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THE ST. JOHNSBURY CALEDONIAN, JUNE 14, 1899..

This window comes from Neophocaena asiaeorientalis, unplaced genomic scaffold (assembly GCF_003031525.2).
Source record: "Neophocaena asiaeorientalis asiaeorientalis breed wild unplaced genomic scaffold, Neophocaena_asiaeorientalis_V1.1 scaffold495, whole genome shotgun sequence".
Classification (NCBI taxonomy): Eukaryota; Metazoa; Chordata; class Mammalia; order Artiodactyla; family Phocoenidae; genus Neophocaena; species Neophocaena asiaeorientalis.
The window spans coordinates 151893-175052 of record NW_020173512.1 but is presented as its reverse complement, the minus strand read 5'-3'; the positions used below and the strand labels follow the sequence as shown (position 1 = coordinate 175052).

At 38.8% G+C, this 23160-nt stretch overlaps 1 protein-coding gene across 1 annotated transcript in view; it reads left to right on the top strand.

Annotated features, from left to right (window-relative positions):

LIFE IN CUBA. A Told by n HI. Johmbiiry Nurne who Ilnd Four .llonth' Oulr There. Miss Jessie E. Hiscock returned Friday from Cuba and is now nt lier home on Cliff street. Knowing that our readers would be greatly interested in her exper iences, a representative of the Caledon ian asked her to tell about her army life. Miss Hiscock alter leaving here spent two months at Jacksonville and two months at Savannah, at both of which places she saw more suffering than while in Cuba. She was in Cuba four months, returning to the states in April. She started from Savannah December 18th, there being 40 nurses and 250 men in the hospital corps, also doctors and officers of the 1st division of the 7th army corps. The trip was taken on the hospital ship Missouri, w hich was fitted out by Miss Helen Gould. The trip was very pleas ant, sunshine very acceptably taking the place of storms. They were all one day with Cuba in sight coming towards them, showing its beautiful scenery, whose hills reminded them of the Ver mont hills, except there were no trees. They arrived there Wednesday night at 7 o'clock, going around old Morro into the harbor. They were anchored within 15 yards of the wreck of the Maine, where they stayed over night and next day were taken by tug tip to the wharf where tncy stayed on board the boat until about 4- o'clock. Arrange ments were then made for them to be taken to the depot through the heart of Havana city, in old-fashioned Victorias. Immediately upon landing crowds of native women and naked children gath ered to watch them, gestulating and talking in their own language, which was of course unintelligible to them. They made quite a procession going to the depot, as only three or lour could be accommodated in a carriage, and they were followed by children talking and bcgL'ing for pennies. Many of them . . . r , I,- i i i.:.,,. were origin laeeu, itucmgeni miukiuk children. The party was especially interested in the oldness of the buildings of stone that they passed, and where the windows were barred, with no glass, and all members of the family crowded to them to sec them pass. Women ap peared on the streets generally barehead ed, but some with mantillas on their heads. At the depot they were passed by the Spanish soldiers going to the boats on their way back to Spain. They were a ragged and thin looking company, but smiled pleasantly on the nurses and seemed to show no spirit of antagonism. The sick ones took the carriages vacated by the nurses. From the station the hospital partv was conveyed in an old fashioned train with willow seats, and engines run with wood fires, eight miles out to the suburban province of Havana where the hospital camp was to be situated. No preparations had been made for their arrival and they were obliged to walk half a mile carrying bundles containing their blankets and toilet articles. A fesv stones taken from a stone wall let them into a pasture with some cows and there they ate their lunch of bread and butter which they had brought from the ship and which was the last bread and butter they had lor about ten days. That night a regiment near where they were they located took their tables out of their mess shack and all of the party slept there. During the night Miss Hiscock was awakened by what she thought must be a freshet but which proved to be only a drop of dew that had fallen through a crack into her ear. They washed themselves in the morning in water held in a pint dipper, and under these disadvantages two or three nights were spent before any better arrangements could be made. Then temporary tents were put up with no floors and containing only two cots and no other furniture, for lack of room. The first night they were awakened by a guard calling "halt" three times, and three bullet shots, which greatly alarmed them as they did not know which way they were coming. No one was hurt, however, and the disturbance was caused by some Cubans prowling around the nurses' tents. This happened several times and proved as startling each time as they little knew what might be the cause. In a few days larger tents were erected, but for four weeks no floors were provided and spiders and insects were'tree to occupy the tents with them. The food for ten days was very monoto nous, consisting of hard tack and coffee for three days with no variation and after that baked beans and "embalmed" beef added to their fare. They had no plates but used paper and ate with their fingers. They borrowed the boys' cups provided by the government, for their coffee. The boys of the hospital corps slept on the ground with only their blankets for beds. In the mornings the nurses took delightful walks, but saw innumerable vultures flying about. The cottages they passed in these walks were of log with thatched roofs. Many children of the reconcentrndos crowded around them while they were eating, who seemed to be half starved and who would snatch at crusts of bread which were thrown away. Many of these children came out of cane brakes where they had been hiding since their parents were killed by the Spaniards They were ragged and dirty, but they soon found that the nurses wanted some things that llicy would have to buy so brought native hats, oranges and cigar ettes, which later to their surprise the nurses did not want. On account of the heavy dews the nurses went to bed early going into their tents at 7 o'clock, as there was no sick ness there then so they had no duties to perform. On Christmas eve they were all feeling quite lonesome and homesick. In the evening in the perfectly white moonlight they took their cots out of the tents and all gathering together, sung, to make themselves think, at least, that they were not homesick. They gave it up about nine o'clock and return ed to their tents. They still had no patients so had their time to themselves. On Christmas day they had their break fast, dinner and supper of bread, beans, coffee with no milk and "embalm beef." The boys busied themselves "policing" the grounds, as they called it, picking up papers etc., and generally cleaning up, and fixing the tents. It was extremely hot, and by this time the nurses had be gun to rebel against their unvaried diet, for they did not think it was as good as might be obtained. All day Christmas they walked around, not being allowed to go farther than a space of four or five acres as it was thought unsafe on ac count of the Spaniards or Cubans that might be near. The .Gth was rainy, but they received their first mail on that day which was a happy surprise. On the 27th tomatoes and biscuit were added to their foods and potatoes with their beef. The water they used for drinking and washing they had to carry up a hill U of a mile and they washed theirclothes in a little brook at the foot of this hill. January 2d Miss Hiscock began duty ol six hours a day, two captains being Fick, but one of the nurses was taken sick and she was taken off regular duty to do special duty there. They found much less sickness at Cuba than any where else they had been. January 11th the Spanish flag was taken down from Old Morro and our flag was put up with the Cuban flag beneath it. Thev found suburban Havana beauti ful, although the crops had just been planted, having been destroyed by the Spaniards. They saw the trenches they had read so much about and the barbed wire fences, but none ot these were then in use. The extreme oldness of every thing greatly impressed them, old forts, old bridges, and old stone work, and still thev all showed such great strength. The mules used lor everything were vtrv small but were heavily loaded and the drivers were ottcn seen on top of the loads fast asleep, but appearing perfectly contented that their mules would take them home safely. Cristobal Colon cemetery was visited and the bone yard which cannot be to the slightest degree imagined. Some pictures in Miss His cock's possession show very vividly that the newspaper accounts were in many respects not in the least exaggerated, but were only too true to reahtv. The intense heat was remarkable. While in the tents if the sides were thrown up thev got the benefit of the breezes but only in this way were they conscious of any coolness, lhey were greatly sur prised New Year's night after a heavy thunder shower to see a perfectly clear rainbow at 12 o'clock at night. They came in contact with few native Cubans, and with only one extreme case. This was where they found a little boy and girl in an old church nearly starved. Their parents had undoubtedly been killed and they in tear had hidden them selves there. The nurses took them to their tents and they soon became to know they were tenderly eared lor and lost their (ear. The boy recovered but the girl was so nearly starved that she lived only about three weeks. The Cubans had no ideas of cleanliness but lived most of the time out of doors. One of their customs is to powder their luces and this they do freely, but use very little paint. They smoke cigarettes as freely as the men. While Miss Hiscock's experiences were not extremely unpleasant there she says she most thoroughly realizes now that "there is no place like home" and was gieatly delighted to return. VERflONT NEWS. While a social giveu by the Ladies' Aid Society at Washington was in progress in schoolhouse hall recently Arthur Jet fords, a lad eight years old, fell back wards from a second story window of the building. One leg was broken above the knee, and he received other bad liruises. How he escaped instant death is a mystery. Mai. F. W. Childs of Urattleboro is in possession ol a handsome souvenir of the Spanish-American war which he values very highlv. It is a walking stick made from the wood which was a part of the prison in which Lieut. Ilohson was con fined in Santiago niter his daring exploit n attempting to block the channel ol Santiago Hay. The stick was presented to Mai. Childs in Washington recently by a niece ot the late ex-Oov. Oreeuhalge of Massachusetts. 1'rof. W. M. Thomas, for the past three years principal ol the llanlwick schools, las accepted a similar position at VV lute Kiver Junction. The bids lor constructing the addition to the Mate House were opened at Montpelier last week. The sum appro printed for this purpose was $10,000 Only two bids were received, and asboth of these were in excess ol the appropna turn they were rejected. A movement is on loot to establish a private banking institution in Orange One business man has offered to put in $25,000 toward the capital, and it is firmly believed that $100,000 capital could be easily raised in a very shor time. William Clogston of Springfield, Mass, a former Straffurd boy, while in Wood stock recently recalled a little incident i connection with the late Senator Morrill When a small boy he took a basket of eggs to the store Mr. Morrill kept before Ins entrance into political lile, and when Mr. Morrill paid him, a stick ot striped candy accompanied the money. Mr. Clogston says that he has forgotten many things of greater importance, but the gilt from Mr. Morrill has been held steadily in rememprdiicc. The Canada Atlantic railway people have been missing brass for some time at Swanton, and have been making a quiet search. Ileputy Sheriff lichee arrested a lot ot boys Inst week and at a hearing four were sentenced to the state indus trial school for the remainder of their minority. Three others had their trial postponed. THE FILIPINO WAR. Manila. June 13. The Filipino occupa tion of the province of Cavlte has been brokfro and, as the result of the present movement, the Americans now control the Important coast towns of Faranaque end Las Plnas, while a long line of In surgent trenches, facing our south line, has bean cleared. The Insurgents' have again proved their facility as dodgers, between 3000 and 4000 warriors, who seemed destined to be captured, having disappeared, the majority sliding away under cover of the night, after fighting the Americans all day. Some others came to meet our troops, with protestations of friendship. The Thirteenth Infantry lost one man killed and six wounded; the Ninth In fantry one man killed and five wounded; the Fourteenth infantry three wounded, and the First Colorado volunteer regi ment 11 wounded. Saturday's work was the hardest our army has seen. The battlefield stretched out across the entire Isthmus from I.aguna de Hay to the harbor. While the troops were advancing the army gun boat Napldan, In the river near Taguig, killed several FllLpinos. The United States monitor Monadnook and the gunboat Helena shelled Par anque and Las Plnas all day with the full power of their batteries. The rebel sharpshooters kept in hiding until the American lines had passed and then endeavored to pot stragglers from the trees. Thanks to their poor marks manship, this was without result. The whole country proved to be a suc cession of small hills, with boggy ground between the high, thick grass, and bushes In the hollows, which greatly ndded to the difficulty of the advance. but gave shelter that saved many from the enemy's bullets. Our men threw away their blankets, coats and even haversacks, stripping to the waist and trusting to luck for food. Water eould not be obtained and there was much dis comfort after the canteens were emptied. At the outset the Colorados, the Ninth infantry and the Twenty-first infantry forced the line of Insurgent trenches, wheeled to the left and drove the enemy toward the lake. During the maneuver the Filipinos, in concealed trenches on the right, opened an enfilading Pre, but the brigade, partly owing to high grass, had few hit. The Ninth infantry crept around to th? right, flanking the trenches, driving out the Filipinos and killing many of them. The Colorado regiment advanced to the lake. Two companies encountered trenches on top of a knoll, where the Filipinos stood waist-high above a trench, pouring a volley upon the ad vancing Americans. The Coloradoans charged and drove them out, Lieutenant Colonel Moses being wounded In the arm as he jumped into the trench. In the meantime General Wheaton's column advanced one and a naif miles toward Paranque, where the Americans found a strong trench on a ri Ige, out of which they drove the Filipinos by '.ard pV'-"T'"- Ihe enemy fcrled to Hank the dismount ed troops or tiie Fourth cavalry, accom panying Major General Lawton, and, at the same time, they made their only ad vance, throwing a skirmish line to flank the Fourteenth Infantry. But they were easily repulsed, the American artillery omlng to the crest of the hill and shell ing them. About 3 o'clock in the afternoon Gen ial Wheaton's brigade, headed by Gen ral Lawton, circled to the south of Las Inns, encountering a large force of Filipinos In the shelter of the trees. General Lawton had a narrow escape. n the first volley of the enemy the horses f three of his staff officers were shot from under them. The Colorado regi ment bore the brunt of this attack and dispersed the Filipinos. Hardly had they finished off that lot when a large force appeared In tne rear, which the Ninth infantry and a part of the Colorado regiment drove away. By this time nearly the whole division was around Las Plnas. The Americans camped for the night 60uth of the town and In the midst of a heavy rain. At 6 o clock Sunday morning General Wheaton advanced upon Las Pinas with a troop of cavalry, the Twenty-first In fantry, the Colorado regiment, part of the Ninth Infantry and two mountain guns, crossing two streams and entering the town without firing a Bhot. He then advanced upon Paranque. The women and children, and, for that matter, many men, remained In the towns. No houses were destroyed, though many were torn by the sheila from the warships. Everywhere the Americans fownd white flags flying. So far as can yet be ascertained the Filipinos' loss is about DO killed, about iifl wounded and 20 taken prisoners. The whole country' la networked with trenches and the enemy scurried from shelter to shelter. Long trains of com missary wagons are carrying provisions to the 1'nited States troops along the road which only Saturday was the stronghold of the enemy, and the natives, who yesterday were probably carrying arms, are today dolling their hats and grovelling before the Americans with tffuslve greetings of welcome. Two Wrongdoers Sentenced. Boston, June 13. In the superior crim inal court yesterday Philip Carroll, an old soldier, homeless, without relatives or friends, was found guilty of assault and of breaking and entering. He was sent to the state prison for not more than '.'0 years nor less than 13 years. George A. Steele, a forger, came up to be sen tenced for the third time. He was sent to the state prison for from five to seven years. He was released last March after nerving a sentence. Launchina of the Mender. Bristol, H. I., June 13. America's new cup defender, the representation of the best boatbuilding skill and materials ot which the western continent can boast. was curefully lowered Into the water at the Herr'cahnff works at 8:30 o'clock Sat urday night, and. as she started down the ways, Mrs. C. U. Iselin christened her "Columbia. To Mki'itirnl Anlhillnlim. The truly marvelous cures of Asthiu which have already been effected by Dr Rudolph Schifl'mann, certainlv call for notice. His preparation (Schiffmann'i Asthma Cure), not only gives instun relief in the most stubborn and obstinate cases, but positively cures, in proof of which hear what the Town Clerk nt Cavalier, N. D Mr. W. Sererus, snys "I wbb troubled with asthma for 20 years, about 8 years ago I started to use your Asthma Cure, and have not had an attack lor six years." FRENCH MINISTRY RESIGNED. Paris, June 13. Shortly before 6 o'clock last evening the boulevards presented a typical Parisian scene. The sidewalks were crowded with lounging boulevard lers and every seat at little tables In front of cjes was occupied by a Parisian, anlmately discussing the races at Autell and everything but the debate In the chamber of deputies. Suddenly the newspaper! venders rushed along with batches of papers hot from the press, shouting "Fall of the ministry" and "Special editions." Prom enaders looked at each other half In credulously; but the next moment each newspaper boy was the center of a mob, everybody snatching up the papers. Carriages, fiacres and big four-horse char-a-bancs were just returning along the grand boulevards from the races, and their occupants Jumped out and joined In the melee fop the possession of the papers. M. DUPCY. Then the people settled down again at the tables, read the brief bulletin, "The government has been defeated in the chamber and tendered its resignation," shugged their shoulders and looked at each other with a half amused air. Every trace of Interest seemed to dis appear and the matter was barely dis cussed throughout the remainder of the evening. The first news came as a surprise; but after that Paris accepted the event in the spirit of oriental fatalism. The fact Is Dupuy's fall was merely a, matter of date. Every Parisian knew he was standing on the threshold of resignation. He was not Dreyfusite enough for the Dreyfusards and too Dreyfusite for the anti-revisionists. Nevertheless the vote In the chamber yesterday came as a surprise even to the voters, and the lobbies of the Palais Bourbon were afterward crowded with excited deputies warmly discussing the prospective results of their own election. The vote in the chamber of 37G against 109 in favor of the priority of M. Vail lant's motion instead of the order of the day submitted by MM. Saumande and Charruyer as asked tiy M. Dupuy, was the first tolling of the ministry's funeral bell. The general opinion among po litical men is that Dupuy should then have accepted the situation, Instead of draining the cup to the dregs. The minority in the final vote on the motion of M. Ruau. consisted of moder ate Republicans, while the rightist re actionaries, the extreme Republicans and the Socialists joined in the unholy pact to overthrow Dupuy, who Imme-di- tely left the chamber amid leftist shouts of "vive la republique" and proceeded to a private room. After a brief consul tation with his colleagues he drove to the Elysee palace with the resignation of the cabinet. The fall of the cabinet was probably as little of a surprise to M. Dupuy him self as to parliament or the country, though It Is said he looked rather for a presidential crisis, and had an eye on the presidency for himself. The crisis lias come, however, rather sooner than ho expected. People were becoming tired of M. Dupuy's shifty and oppor- tunist policy, and he Is blamed, first, for not preventing the antl-Loubet demon stration at Auteuil, which It Is held ha might easily have done, and, secondly, for overdoing the military preparations last Sunday at Longchamp, as If to show that M. Loubet dared not show himself in public without ah army to protect him. Dupuy s Idea was prob ably the same in both cases to discredit the president In the eyes of the nation, Another cause of dissatisfaction Is his failure to order the Immediate prosecu tion of General Mercler. But the last straw was the overbearing conduct of the police Sunday, which greatly an noyed the Socialists. Negotiations had already been going on amongst the discontented deputies, and, when the chamber met yesterday, M. Dupuy, seeing the large majority wishing his fall, deliberately rode for It. He might perhaps have averted defeat by accepting a colorless order of the aay, nut ne oustiiiatoiy insisted on a vote of absolute confidence. It is understood that M. Loubet is well content to be rid of a premier who has brought 111 luck, as the super stltu-ous believe, tn every president un der whom he has served, namely. Car not, Caslmir, Perier and Faure. Dcwoy Visits Mitchell. Singapore, June 13. Admiral Dewey landed yesterday from the cruiser Olym. pia to pay a visit to Governor Mitchell of the Straits settlement at the govern ment house. He u as received with mill' tary honors. On his .return to the Olym- pia he wiii visited by the governor. Admiral Dewey says he feels sure his health will be quite restortd ere he reaches the United States. Oil as a Dust Layer. lioston, June l:;. Seventy thousand gallons of residuum petroleum was dis persed along the tracks of the western division of the lioston and Maine rail road Sunday, it being the first at- tempi ny tne minasement to over come the dust nuisance on its extensive system. A run over the section treated showed that the results were fully up to expectations. The trackage covered was from isomervllli' t0 Wilmington Junc tion, 16'i miles. The oll-sprlnkling equipment will 1M- transferred to about 161 miles of single track, at a total cost for oil alone of $100,000. Illll'lili'ii'a Irnirn Nnlro. The best salve in the world lor cuts. bruises, sores, uUers, salt rheum, fever sores, tetter, chapped hands, chilblains, corns, and all skin eruntions. and rjosi- tivcly cures piles, or no pay required. It Is guaranteed to give perfect satisfaction or money refunded. Price 25 cents per oox. for Baieby Flint Bros. Weekly Trade Review. Bradstreet'a Weekly review of trade fays: Exceptional nrraeess in prices at the highest level reached, a reason ably small rate of business mortality, undiminished Industrial activity, per haps most manifest In all branches of trade in which Iron, steel and other metals enter, and large bank clearings, reflect to some extent the improved tone of stocks; but likewise, large payments on previous profitable business are among the features reflected in trade advices. Enlarged shipments of bread- stuffs, induced by crop damage reports at home and abroad, have not been suf ficient to offset liquidation on the late moderate rise, but this is partially ex plained by continued good advices from the spring wheat crop, confirmed by liberal receipts at primary points. Iron and steel display all of their old and some new strength In the urgent de mand for the balance of the year. Tha outlook in the trade as regards next season's labor scale is still unsettled. Union operatives are asking materia, advances, which are, to some extent, likely to still further enhance values. Active demand for refined sugar has apparently Induced some relaxation in the war among refiners, and raw sugars share in the advance this week. Business failures for the week number 178, as against 120 last week, but com pare with 221 In this week a year ago, 256 in 1897, 234 In 1896 and 232 in 1895. Bank clearings are of course In excess of last week's small total, due to holidays, aggregating $1,816,125,980, or 32 percent larger than last week, and are 1 per cent heavier than in this week a year ago, 80 percent larger than in 1897, are nearly double those of 1896, and 53 per cent In excess of 1892. Retail trade has been improved at the east by the very warm weather, and tex tiles show no sign of weakening. There Is less speculative demand for wool, but more general inquiry, resulting in a fair business, and the statistical position of this trade is apparently unimpaired. Firmness of cotton goods is still a feature and higher prices for finished products are foreshadowed. The Weather and Crops. Boston, June 13. The United States department of agriculture, New Eng land section, issues the following climate and crop bulletin for the week ending June 12: The weather has been generally partly Cloudy to cloudy, with an average amount of sunshine. Intense heat prevailed dur ing the first part of the week, the daily mean temperature ranging 10 to 20 de grees above the normal, with maxima of 90 to 95 degrees. The latter half of the week was considerably cooler. The weekly mean temperature for the dis trict at large was CG degrees, 2 degrees above the mean of the previous week. The precipitation consisted mainly of local showers and rain on the 7th, insuf ficient in quantity to relieve the drought. In southern and northwestern Connec ticut, western and central Massachu setts, little or no rain fell. The total fall In Rhode Island was very small. In other sections from .25 inch to .75 inch was recorded. The drought may be broken this week, as heavy rains have fallen south and west. Our correspondents are practically unanimous in the opinion that the gen eral situation has not improved during the past week, notwithstanding that showers oecuYred In numerous localities, which, under ordinary conditions, would have been sufficient for all needs. As it was, the ground greedily received all the rain that came, and would have readily absorbed a much more copious supply. If anything, the drought has increased, and crops on soils quickly affected by dry weather have ceased growing, and in many cases have gone backward. On the other hand, crops on moist soils have, in certain instances, made satisfactory growth, especially when well cultivated. Many farmers are considering the ad visability of cutting grass immediately, and, in fact, In somaof the southern sec tions haying has already begun. In other sections corn Is being extensively plant ed to replace grass. Streams continue low and falling. Cows are failing in milk, and stock Is being fed at the barn. The outlook is assuredly of a discourag ing character, and a serious crop short age seems inevitable. May Result Fatally. Fitchburg, Mass., June 13. Willis L. Russell, a farmer of Lunenburg, is locked up In Fitoh'burg jail charged with shoot ing Peter Uustafson, a Swede, employed by him on his farm, from the effects of which it is believed the Swede will die. Gustafson, who has been In Russell's employ for some time past, has lately been addicted to drinking, and Mrs. Rus sell's patience had become exhausted. Sunday, while Mr. Russell wus away, Mrs. Russell ordered the man to clear cut. When Sir. Russell returned he sent his wifeto the village for an officer while he nvmained at home. During her ab sence Gustafson returned -and attempted to entir the door,, but'Russell barred it against mm, and ordered nun away. Gustafson then tried to force an en trance through a window, when Russell fired at him, the bullet striking him in the shoulder, passing through into the lung. Aged Woman Assaulted. Bridgeport, Conn., June 13. DeDutv faheriff Stagg of Stratford Sunday arrested the negro, who, it Is believed, brutally assaulted aged Mrs. Roberts at her home in Stratford Saturday. The man was found asleep in a lot a short distance east of Satigatuck In the town of WestpoLnt. When he was brought back to Stratford the woman whom he choked into seml-unconsclousness and then gagged before the assault at once identified him, and several others recog nized him as being In the vicinity. The man gave the name of "William Morri son, and claimed to belong In Provl dence. A Flattering Testimonial. Havana, June 13. The municipality of H vana has presented to General Max imo Gomez a certificate naming him as an adopted son of the city. The cere mony is regarded as a high honor, which has only been bestowed upon such men as Marti, the elder Cespedes, Callxto Garcia and Antonio Maceo. Gomez, In receiving the distinction, Is the choice of the principal cities of the Island, all of which have named streets after him. The action Is generally approved except by those who habitually oppose him. They say it is merely flattering a man who la close to the Americans. NEWS SUMMARY. The contributions to- the Dewey home fund now amount to $6789. Edward Staples, aged 22, was drowned while bathing at Bristol, Vt. Isaac E. Razee, aged 60, committed uicide at Franklin, Mass., by taking chloroform. Henrv C. Lorenson. a brakeman, was instantly killed by being run over by an engine at Boston. James Kane of Boston tripped over a piece of carpet in his room, and falling, broke his neck and died. May Thurston, 3 years old, was In stantly killed at Exeter, N. H by being run over by an electric car. The will of Maria E. Ames of Concord, Mass., provides for public bequests ag gregating more than $25,000. J. D. Murphree, dramatic critic and actor, shot and fatally Injured Postmas ter Goulden at Mansfield, Tex. Archie Leonard, 8 years old, was drowned while swimming in the Merri mack river at Manchester, N. H. Jesse D. Dana. 1900, of Lewiston, Me.. was elected president and manager of the Yale Track Athletic association. Edward F. Corey, 14 years old, fell from a train at Boston, and died later. He was a student at the Boston art school Rev. Frank J. Goodwin of Glen Ridge, N. J., was installed as pastor ot tne Pawtucket (R. I.) Congregational church. The Dane county (Wis.) state bank, doing a general banking business, has suspended. The bank was capitalized at $60,000. Edward L. Macomber of New Bed ford, a blacksmith, was kicked in the breast by a horse and probably fatally Injured. Olaf Gajdo, 4 years old, fell Into the cellar of a storehouse at Salem, Mass., containing four feet of water, and was drowned. George Robblns of Bates college and Cobb divinity school has accepted a call to the First Baptist church of Gar diner, Me. The steam sawmill of Phelps & Dodge In Belmont Village, N. H., was burned, also the Belmont electric light plant. Loss, $3000. C. A. Zoobiseh of New York was re elected president of the board of trus tees of the Moravfan seminary and col lege for women. The Harvard track team has begun training in preparation for the games In England. Nothing is yet known about the makeup of the teams. The millinery store and stock of Samuel Meserve at Dover, N. II., was damaged by fire to the extent of $3500, caused by a curtain Igniting from a gas jet. The Saginaw House at East Corinth, Vt., was burned. The village is without protection from fire, but by hard work the fire was confined to the hotel. T. G. Shaughnessy was elected presi dent of the Canadian racillc railway, vice William Van Horn, resigned. Van Horn becomes advisor to the board of directors. The 90th birthday anniversary of ex Secretary of the Navy Richard Thomp son was celebrated at Terre Haute, Ind. by a banquet given In his honor by the Thompson club. Moses Richardson of Boston will pre sent the town of Templcton, Mass., with $25,000 to build a hotel on the common, to be erected under the direction of a com mittee of citizens. A medical examiner, after an autopsj on the body of Ada Mazzeo, reported tha the woman committed suicide. Mrs Mazzeo was found dead in bed at Boston with her clothing on fire The New Jersey electric railway was sold at auction by Special Master James F. Howell of Newark, N. J., at the power house of the company in Seacaucus. The sale price was $1,500,000. The Afro-American council of the United States has issued an appeal ad dressed to the officials of the southern States urging them to do everything possible to prevent lynching. Tom Sharkey has Issued a statement in which he says he' is "still the champion heavyweight of the world," and that Jeffries will have to dispose of him be fore laying craim to that title. Lyman Daniels, a prominent citizen of the town of Montvllle, Conn., who Is more than 70 years old, has been missing from his home since last Thursday. He was In good health and spirits. Edwin Fairfield of Wauregan, Conn. is missing, and search Is being made in the Manexit river for his body, under the belief that he was thrown from his bicycle while crossing a bridge. A state celebration is being arranged for the welcoming of Admiral Dewey to his old home at Montpelier, Vt., al though the exact form which it will take has not, as yet, been decided upon The rolling mill of Norton Bros.' tin can factory in Maywood, Ills., where the workmen are on a strike, was burned Loss, $10,000. The factory officials claim the fire was started by the strikers Fire tn the Trdtnoit and Suffolk mills, Lowell, Mass., caused an estimated loss of $25,000. The fire started from spon taneous combustion In a shed in which was stored 1000 bales of raw cotton. At the annual commencement of the New York university the honorary de gree of doctor of laws was conferred on the Hon. William R. Day, former secre tary of state and peace commissioner Agent Pollock telegraphs from Okla homa, in response to an official Inquiry In connection with recent alleeed evin. tlons of Intruders, that there Is no trouble Whatever on the Osage Indian reserva tion Six large open air meetings under the auspices or the Chicago Single Tax clu were held In Chicago. The sneakers In vigorous terms espoused the doctrine and ineories maae lamous by the late Henry George. John Kuhn, a Hungarian, aged 45, who was taken to the town farm at South Nurwalk, Conn., for examination as to ms sanity, set lire to the small building In which he was confined and was burned 10 a crisp, It Is announced that the gum trust Is ouw hii uciumuy. -me company has ueen organized, the stock all under written and the working details p, To obtain the necessary force of clerks for the census, Director Merriam has adopted a plan of allotting a pro-rata number to each state, dividing this num ber among the members of each congres- At the final conference at Detroit be tween the representatives of the iron and Eleel manufacturers and the Iron and steel wage committee ot the amal gamated association, the men secured a 2u-percent advance. ua Articles of Incorporation were filed at Trenton of the Xelton company, with an authorized capital of $5,000,000. The company is organized for the purposa of manufacturing xelton, which Is a substitute for rubber. George H. Wanton, Fitz Lee. William H. Tompkins and Dennis Bell, all mem bers of the Tenth cavalry, a colored regl ment, have been awarded medals of honor for distinguished gallantry af Tayabacoa June 30, 1898. An Incendiary Are started In a stabla Bt Woonsocket, R. I., occupied by James Pratt, destroying that building, a 2ya story tenement house In the rear, and amaglng several adjoining buildlnts. Thirteen horses were burned. Assistant Secretary Spauldlng holds that certain silk gauze ribbons imported at New York are dutiable at the rate of 60 percent ad valorem as "trimmings," thus sustaining the ruling of the board of general appraisers of May 4, 1899. At a meeting of the Chicago presbytery Moderator Boyd strongly condemned ecclesiastical llbelers and demanded their punishment In accordance with the law of the church. The ministers pres ent heartily applauded the remarks of Mr. Boyd. Frank D. Hlgfaee, a real estate pro moter of New York city, has been eud for divorce at Chicago by his wife. lie. sides charging that her husband is guilty of infidelity, Mrs, Higbee asserts that he attempted to poison her, and makes charges of dishonest business methods against him. A freight train on the Boston and Maine road near Derry, N. H., was de layed by the derailment of a numbei of cars. The cause of the trouble was a piece of shafting which fell from a car and landed on the rails. The damage was considerable. Henry Cushing, sheriff of Middlesex county, died at Lowell, Mass., aged til. He served for two years during the Civil war, having the rank of first lieutenant. He was at the head of a large dry goods firm In Chicago when It was burned out by the great lire in 1872. According tot a report made to Chief Constructor Hichborn the battleship Kearsarge Is 91 percent advanced to wards completion; the Kentucky is WJ percent; the Alabama, 85 percent; tha "Wisconsin, 70 percent; the Illinois, C5 percent; the Maine, 6 percent, and the Ohio, & percent. Secretary Long has Issued the circular prepared by the board of naval bureau chiefs, giving the characteristics of the six new cruisers authorized by the last naval appropriation bills. These ship- will be valuable acquisitions to the navy, being small, swift, unarmored craft, a little larger than the cruiser Raleigh. Aniemphatic anti-polygamy resolution and a demand for the expulsion of Brlg- ham II. Roberts of Utah from the hous of representatives was adopted unani mously as the sentiment of the general synod of the Reformed church in Amer ica, composed of 110, 13 members. The resolution will be laid before congress. When the attention of the secretary of the navy was called to the very small amount of money thus far contributed for a home for Admiral Dewey, he said that he thought It Indicated no lack of appreciation of the admiral, but rather an inclination to await some expression of opinion from him as to whether such a gift would be agreeable to him or not. FOREIGN SUMMARY. There Is no truth In the report that the sultan Is dangerously 111. He Is enjoy ing perfect health. The market town of Ottensheim, Aus tria, has been totally destroyed by lire. Four women perished in the flames and a number of people were injured. Alfonso Lopez has provoked a heated newspaper controversy at Havana by attacking Chief of Police Monecal, who recently removed him from the detective bureau. Baron Saurma Von Jellsch, German ambassador to Italy, will retire In con sequence of ill health. He will probably be succeeded by Count Von Wedel, gen eral of cavalry" and governor of Berlin. The government of Colombia has granted a new trial to the American, Randolph, otherwise Radford, now in jail at Medellin, convicted of murder. Randolph has a checkered career, being a scion of one of the first families of Ala bama. With the conclusion of the negotiations for a FranCo-'Amerlcan reciprocity treaty the French ambassador, M. Cam bon, will go abroad for the summer. This is likely to renew speculation as to M. Cambon's transfer to one of the embassies of Europe. The site for the big works of the Do minion Iron and Steel company has been chosen at Sydney, N. S. The Dominion Iron and Steel company Is the 2O.OOn.t"'0 enterprise incorporated at the last ses sion of the Nova Scotia legislature, and of which Henry M. Whitney of Boston Is president. BOSTON PRODUCE MARKET. Floui The flour market was steady yesterday. Trade committee prices .'in steady at: Spring wheat, clears, Pr'( 3 50; patents, $;i.9084.75; winter wheat, clears, $3.3fi'3.85: straights, $3.50ji4; patents, $3.754.25. Meal No changes are noted in elth'.r cornmeal or oatmeal. Oats Oats were firmer to ship, with track stuff quiet: Track fancy barky, l)74)37VjC; No. 2 clipped, 36c; No. 3 clipped, 35Vjc. Hay and Straw Hay Is firm for go.nl to best; straw steady: Hay, $9ul"; fancy jobbing lots, $171S; rye straw, $9.G010. Pork Pork and lard are quiet and un changed: Barrel pork, $12.50; light backs, $11.50; lean ends, $14.50; fresh ribs. 8c; corned and fresh shoulders, tic; smoked shoulders, 6c; lard, B.lsc; in pails, 6'74c; hams, 910c; skinned B hams, 9c. Beef Beef Is quiet. Prices are un changed: Steers, 7 I68c; hindquarters, 71Mi)llc; forequarters, 5ol4c; rumps and loins, llllc. Mutton Muttons and lambs wevo quiet, with prices nominally unchanged: Springers, $37; fall lambs, D&lOe; Brighton fancy, 910V6c; muttons, 7i 8y2c; Brighton and fancy muttons, V,'iP 9c; veals, 69c. Poultry Iced fowls continue firm 111 UMs13c, with live fowls nominally"1 ll12c. Esgs Eggs are firm: Western, l"'; 14c; eastern, 13Vi14Msc; southern, V'iP 13; nearby and fancy, 1518c. Apples Apples are held at high prices, with a quiet trade: Baldwins, $45; re sets, $3.504.50; Bples, $40; No. 2, all kinds, $33.50. Potatoes Potatoes are quiet and t'"' changed: Aroostook and eastern rest'. 90(g)95c per bush; hebron, 8085c; Green mountains, 85&90c; northern and west ern, 75 c. Little things trouble us, and l'ttle things console us.